UNITED STATES OF AMERICA
FEDERAL TRADE COMMISSION
WASHINGTON, D.C. 20580
Division of Credit Practices
Thomas E. Kane
October 27, 1998
Harris K. Solomon, Esq.
Brinkley, McNerney, Morgan, Solomon & Tatum, LLP
New River Center, Suite 1800
200 East Las Olas Boulevard
Fort Lauderdale, Florida 33301-2209
Re: Sections 603(h)
and 604(b)(3) of the Fair Credit Reporting Act
Dear Mr. Solomon:
This responds to your request for a staff opinion regarding the
Fair Credit Reporting Act ("FCRA"). You state that your
client, a title insurance company, frequently enters into contracts
with individuals to sell its insurance, examine title, and close
real property transactions. According to your letter, the individuals
work out of offices owned or leased by them or their employer.
Your client does not consider the individuals to be its employees.
In an attempt to reduce embezzlement, your client plans to request
that the individuals described above who handle funds from loan
transactions involving your client agree in writing to permit
your client to obtain investigative consumer reports or other
types of consumer reports on them. You ask whether these individuals
would be considered employees under the Fair Credit Reporting
Act and note that, if your client does obtain these consumer reports
for "employment purposes," it would have to comply with
Section 604(b)(3) before taking any adverse actions against the
individuals.(1) Section 603(h)
states that "the term 'employment purposes' when used in
connection with a consumer report means a report used for the
purpose of evaluating a consumer for employment, promotion, reassignment
or retention as an employee."
As we stated in the enclosed letter (Allison,
2/23/98), Commission staff subscribes to the view that the term
"employment purposes," as used in the FCRA, should be
interpreted broadly. This view is consistent with the Federal
Trade Commission's position in Comment 603(h)-2 of its Commentary
on the Fair Credit Reporting Act,(2)
which states that "[a] report in connection with security
clearances of a government contractor's employees would be for
'employment purposes' under this section." That comment codified
a 1986 Commission staff opinion letter, concerning consumer reports
that the Defense Intelligence Agency ("DIA") was obtaining
on employees of DIA's defense contractors to determine whether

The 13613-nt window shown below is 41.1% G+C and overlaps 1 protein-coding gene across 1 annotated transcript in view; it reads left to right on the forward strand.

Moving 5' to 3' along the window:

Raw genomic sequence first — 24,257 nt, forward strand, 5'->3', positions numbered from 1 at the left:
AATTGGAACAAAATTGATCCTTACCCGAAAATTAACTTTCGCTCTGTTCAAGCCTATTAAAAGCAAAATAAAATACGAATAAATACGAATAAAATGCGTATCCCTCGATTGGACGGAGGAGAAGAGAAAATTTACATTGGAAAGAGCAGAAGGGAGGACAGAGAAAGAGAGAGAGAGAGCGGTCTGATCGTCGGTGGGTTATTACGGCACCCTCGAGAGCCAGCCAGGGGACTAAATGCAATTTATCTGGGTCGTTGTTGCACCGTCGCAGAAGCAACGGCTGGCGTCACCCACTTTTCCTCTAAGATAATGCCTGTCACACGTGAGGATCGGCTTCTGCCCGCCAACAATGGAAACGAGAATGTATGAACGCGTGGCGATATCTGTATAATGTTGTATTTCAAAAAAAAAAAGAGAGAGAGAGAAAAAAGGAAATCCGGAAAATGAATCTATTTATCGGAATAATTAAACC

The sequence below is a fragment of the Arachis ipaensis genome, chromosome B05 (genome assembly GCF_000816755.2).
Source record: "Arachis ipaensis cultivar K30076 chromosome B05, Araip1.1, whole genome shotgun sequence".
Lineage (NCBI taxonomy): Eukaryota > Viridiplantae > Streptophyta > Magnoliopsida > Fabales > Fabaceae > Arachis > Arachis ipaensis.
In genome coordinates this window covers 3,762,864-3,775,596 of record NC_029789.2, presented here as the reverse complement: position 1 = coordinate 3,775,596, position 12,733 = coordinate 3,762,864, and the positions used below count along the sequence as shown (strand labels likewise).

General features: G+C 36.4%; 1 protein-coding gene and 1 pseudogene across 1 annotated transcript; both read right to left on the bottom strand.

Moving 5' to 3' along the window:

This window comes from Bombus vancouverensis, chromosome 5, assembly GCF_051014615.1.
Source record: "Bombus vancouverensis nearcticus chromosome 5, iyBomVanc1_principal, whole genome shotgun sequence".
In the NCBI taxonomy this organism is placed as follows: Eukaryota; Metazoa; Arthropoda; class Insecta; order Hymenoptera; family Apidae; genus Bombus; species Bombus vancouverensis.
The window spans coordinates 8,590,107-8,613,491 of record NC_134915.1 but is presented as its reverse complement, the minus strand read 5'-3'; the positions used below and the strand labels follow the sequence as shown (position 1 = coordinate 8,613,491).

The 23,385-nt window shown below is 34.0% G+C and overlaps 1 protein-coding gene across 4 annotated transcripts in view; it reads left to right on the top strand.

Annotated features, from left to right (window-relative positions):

the employees were eligible for security clearances, which concluded
that DIA was obtaining the consumer reports for "employment
Staff believes that your client's relationship with the individuals
who sell title insurance, examine titles, and close real property
transactions would be similar to the relationship between DIA
and the contractor's employees referred to in Comment 603(h)-2
and the underlying opinion letter. Like DIA, your client would
be obtaining reports on individuals who are not its employees
but will be performing work for your client. Also like DIA, your
client would be obtaining the reports to determine whether the
individual subjects of the reports are trustworthy. Thus, if your
client obtained consumer reports on these persons, it would be
obtaining them for "employment purposes" and would have
to comply with Section 604(b)(3).(4)
The views set forth in this informal staff opinion are those
of the staff and are not binding on the Commission.
Thomas E. Kane
1. Section 604(b)(3) provides:
In using a consumer report for employment purposes,
before taking any adverse action based in whole or in part on
the report, the person intending to take such adverse action
shall provide to the consumer to whom the report relates (A)
a copy of the report; and (B) a description in writing of the
rights of the consumer under this title, as prescribed by the
Federal Trade Commission under section 609(c)(3).
Section 615 imposes additional duties after a person has
taken adverse action based on a consumer report for any reason.
2. 16 C.F.R. § 600 Appendix, 55
Fed. Reg. 18,804, 18,813 (May 4, 1990).
3. Ralph C. Clontz, Jr., Fair Credit
Reporting Manual (rev. ed. & Supp. 1988), Letter No.
379 (copy enclosed).
4. Your client would also have to comply
with Sections 604(b)(1)(A), 604(b)(2), and other sections that
specifically refer to consumer reports obtained for "employment